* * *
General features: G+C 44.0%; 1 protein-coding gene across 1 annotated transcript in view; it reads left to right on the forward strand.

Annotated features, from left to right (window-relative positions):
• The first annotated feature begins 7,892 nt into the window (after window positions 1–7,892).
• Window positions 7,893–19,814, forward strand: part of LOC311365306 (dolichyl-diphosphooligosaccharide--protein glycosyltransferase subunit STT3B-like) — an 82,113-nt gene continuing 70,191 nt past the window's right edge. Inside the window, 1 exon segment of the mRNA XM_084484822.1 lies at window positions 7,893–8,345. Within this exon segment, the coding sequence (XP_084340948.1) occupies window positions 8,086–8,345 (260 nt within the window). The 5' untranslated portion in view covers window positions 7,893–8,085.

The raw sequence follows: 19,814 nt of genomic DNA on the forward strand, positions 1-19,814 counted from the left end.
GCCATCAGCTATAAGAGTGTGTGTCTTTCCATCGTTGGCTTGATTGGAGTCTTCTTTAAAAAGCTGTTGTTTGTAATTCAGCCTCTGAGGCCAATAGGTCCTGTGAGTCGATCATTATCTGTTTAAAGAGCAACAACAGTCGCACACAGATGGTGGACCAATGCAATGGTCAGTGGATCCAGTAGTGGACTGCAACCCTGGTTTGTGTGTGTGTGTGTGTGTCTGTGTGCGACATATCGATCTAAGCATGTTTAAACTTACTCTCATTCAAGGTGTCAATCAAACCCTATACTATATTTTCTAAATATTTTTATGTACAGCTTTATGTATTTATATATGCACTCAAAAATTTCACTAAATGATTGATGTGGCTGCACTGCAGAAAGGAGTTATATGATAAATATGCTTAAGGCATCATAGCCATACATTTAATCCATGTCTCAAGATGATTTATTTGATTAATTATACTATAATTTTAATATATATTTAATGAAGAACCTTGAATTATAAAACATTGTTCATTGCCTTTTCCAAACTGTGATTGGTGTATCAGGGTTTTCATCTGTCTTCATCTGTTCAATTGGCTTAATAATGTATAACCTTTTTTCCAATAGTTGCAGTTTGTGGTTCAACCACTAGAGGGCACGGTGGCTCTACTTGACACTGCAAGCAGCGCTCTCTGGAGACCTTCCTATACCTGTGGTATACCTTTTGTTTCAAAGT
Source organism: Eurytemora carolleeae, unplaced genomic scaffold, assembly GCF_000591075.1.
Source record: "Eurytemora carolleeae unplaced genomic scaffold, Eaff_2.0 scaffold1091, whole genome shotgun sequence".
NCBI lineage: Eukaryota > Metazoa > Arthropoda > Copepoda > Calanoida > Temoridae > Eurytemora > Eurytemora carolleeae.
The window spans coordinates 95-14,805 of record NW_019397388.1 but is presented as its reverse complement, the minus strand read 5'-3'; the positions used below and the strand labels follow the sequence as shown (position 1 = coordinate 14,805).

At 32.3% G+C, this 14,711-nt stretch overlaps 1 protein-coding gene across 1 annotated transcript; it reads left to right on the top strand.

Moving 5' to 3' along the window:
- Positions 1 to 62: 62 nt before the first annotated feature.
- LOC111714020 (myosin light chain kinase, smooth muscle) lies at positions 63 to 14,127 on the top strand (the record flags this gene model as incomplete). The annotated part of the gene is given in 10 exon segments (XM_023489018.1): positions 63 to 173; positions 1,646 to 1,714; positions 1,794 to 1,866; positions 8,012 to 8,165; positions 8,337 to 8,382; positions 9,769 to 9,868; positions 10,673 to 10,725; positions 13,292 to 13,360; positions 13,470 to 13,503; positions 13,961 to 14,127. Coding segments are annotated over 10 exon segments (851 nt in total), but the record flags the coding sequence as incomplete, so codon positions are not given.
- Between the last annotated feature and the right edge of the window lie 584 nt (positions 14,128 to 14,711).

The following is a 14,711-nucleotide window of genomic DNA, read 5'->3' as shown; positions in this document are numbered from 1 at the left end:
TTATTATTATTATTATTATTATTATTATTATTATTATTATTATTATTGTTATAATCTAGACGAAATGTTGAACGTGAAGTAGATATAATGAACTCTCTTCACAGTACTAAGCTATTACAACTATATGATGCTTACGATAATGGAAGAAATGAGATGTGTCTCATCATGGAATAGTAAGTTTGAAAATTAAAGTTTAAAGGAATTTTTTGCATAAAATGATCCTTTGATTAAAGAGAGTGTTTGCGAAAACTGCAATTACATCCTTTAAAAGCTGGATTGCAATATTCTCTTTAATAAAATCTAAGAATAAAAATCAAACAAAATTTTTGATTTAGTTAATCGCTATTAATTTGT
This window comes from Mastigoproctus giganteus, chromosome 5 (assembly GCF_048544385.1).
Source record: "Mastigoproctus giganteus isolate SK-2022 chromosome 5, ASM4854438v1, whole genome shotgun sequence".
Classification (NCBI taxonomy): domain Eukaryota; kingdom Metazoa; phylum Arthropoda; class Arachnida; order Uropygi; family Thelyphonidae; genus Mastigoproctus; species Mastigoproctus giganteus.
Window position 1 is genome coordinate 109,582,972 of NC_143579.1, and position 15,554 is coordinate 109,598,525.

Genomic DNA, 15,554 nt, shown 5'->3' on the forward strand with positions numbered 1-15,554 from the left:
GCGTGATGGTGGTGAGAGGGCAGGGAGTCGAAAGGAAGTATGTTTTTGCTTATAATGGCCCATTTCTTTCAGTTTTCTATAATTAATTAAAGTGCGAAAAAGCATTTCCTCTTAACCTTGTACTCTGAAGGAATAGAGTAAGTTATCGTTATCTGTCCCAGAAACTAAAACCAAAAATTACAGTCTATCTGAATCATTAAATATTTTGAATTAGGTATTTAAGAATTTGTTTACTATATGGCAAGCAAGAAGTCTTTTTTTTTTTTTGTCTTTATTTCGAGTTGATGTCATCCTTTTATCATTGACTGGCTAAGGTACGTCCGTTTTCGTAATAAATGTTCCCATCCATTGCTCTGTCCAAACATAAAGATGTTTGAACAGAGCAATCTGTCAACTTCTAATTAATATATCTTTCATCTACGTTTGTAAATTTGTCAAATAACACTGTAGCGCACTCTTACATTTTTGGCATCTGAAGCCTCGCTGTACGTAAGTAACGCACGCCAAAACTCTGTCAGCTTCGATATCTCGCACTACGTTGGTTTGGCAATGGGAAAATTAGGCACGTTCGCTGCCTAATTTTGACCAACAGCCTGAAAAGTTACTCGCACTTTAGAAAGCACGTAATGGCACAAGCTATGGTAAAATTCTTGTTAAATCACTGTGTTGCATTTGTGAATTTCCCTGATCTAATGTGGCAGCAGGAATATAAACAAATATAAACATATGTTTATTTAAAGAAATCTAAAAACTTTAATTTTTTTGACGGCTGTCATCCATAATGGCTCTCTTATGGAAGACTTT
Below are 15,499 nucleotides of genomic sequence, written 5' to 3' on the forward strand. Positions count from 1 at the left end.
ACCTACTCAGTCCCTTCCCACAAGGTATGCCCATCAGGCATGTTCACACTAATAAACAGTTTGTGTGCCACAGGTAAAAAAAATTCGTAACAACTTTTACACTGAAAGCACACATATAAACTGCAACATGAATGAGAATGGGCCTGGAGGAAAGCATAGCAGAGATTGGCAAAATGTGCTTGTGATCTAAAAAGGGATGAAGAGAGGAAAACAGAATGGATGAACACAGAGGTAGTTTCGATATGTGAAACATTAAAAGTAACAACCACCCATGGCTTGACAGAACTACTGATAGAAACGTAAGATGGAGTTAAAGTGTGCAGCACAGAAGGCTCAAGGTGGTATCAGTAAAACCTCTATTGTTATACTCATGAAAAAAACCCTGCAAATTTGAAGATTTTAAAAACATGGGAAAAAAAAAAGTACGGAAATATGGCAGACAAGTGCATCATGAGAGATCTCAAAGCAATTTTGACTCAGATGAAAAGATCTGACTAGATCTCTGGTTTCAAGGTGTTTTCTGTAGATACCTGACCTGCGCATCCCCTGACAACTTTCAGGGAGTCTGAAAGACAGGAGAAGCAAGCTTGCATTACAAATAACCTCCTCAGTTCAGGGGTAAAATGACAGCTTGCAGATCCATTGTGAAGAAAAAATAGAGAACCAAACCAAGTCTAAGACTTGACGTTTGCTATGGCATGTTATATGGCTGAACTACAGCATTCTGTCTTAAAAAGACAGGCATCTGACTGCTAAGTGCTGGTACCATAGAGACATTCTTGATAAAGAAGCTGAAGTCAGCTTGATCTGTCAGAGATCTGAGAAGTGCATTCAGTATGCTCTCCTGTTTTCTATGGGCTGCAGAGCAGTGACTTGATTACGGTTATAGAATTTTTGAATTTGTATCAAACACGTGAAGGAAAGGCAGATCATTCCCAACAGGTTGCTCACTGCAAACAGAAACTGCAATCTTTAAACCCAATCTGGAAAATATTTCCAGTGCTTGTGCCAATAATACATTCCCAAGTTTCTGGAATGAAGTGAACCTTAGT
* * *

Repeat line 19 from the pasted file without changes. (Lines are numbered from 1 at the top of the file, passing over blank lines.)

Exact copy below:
Source record: "Mastigoproctus giganteus isolate SK-2022 chromosome 5, ASM4854438v1, whole genome shotgun sequence".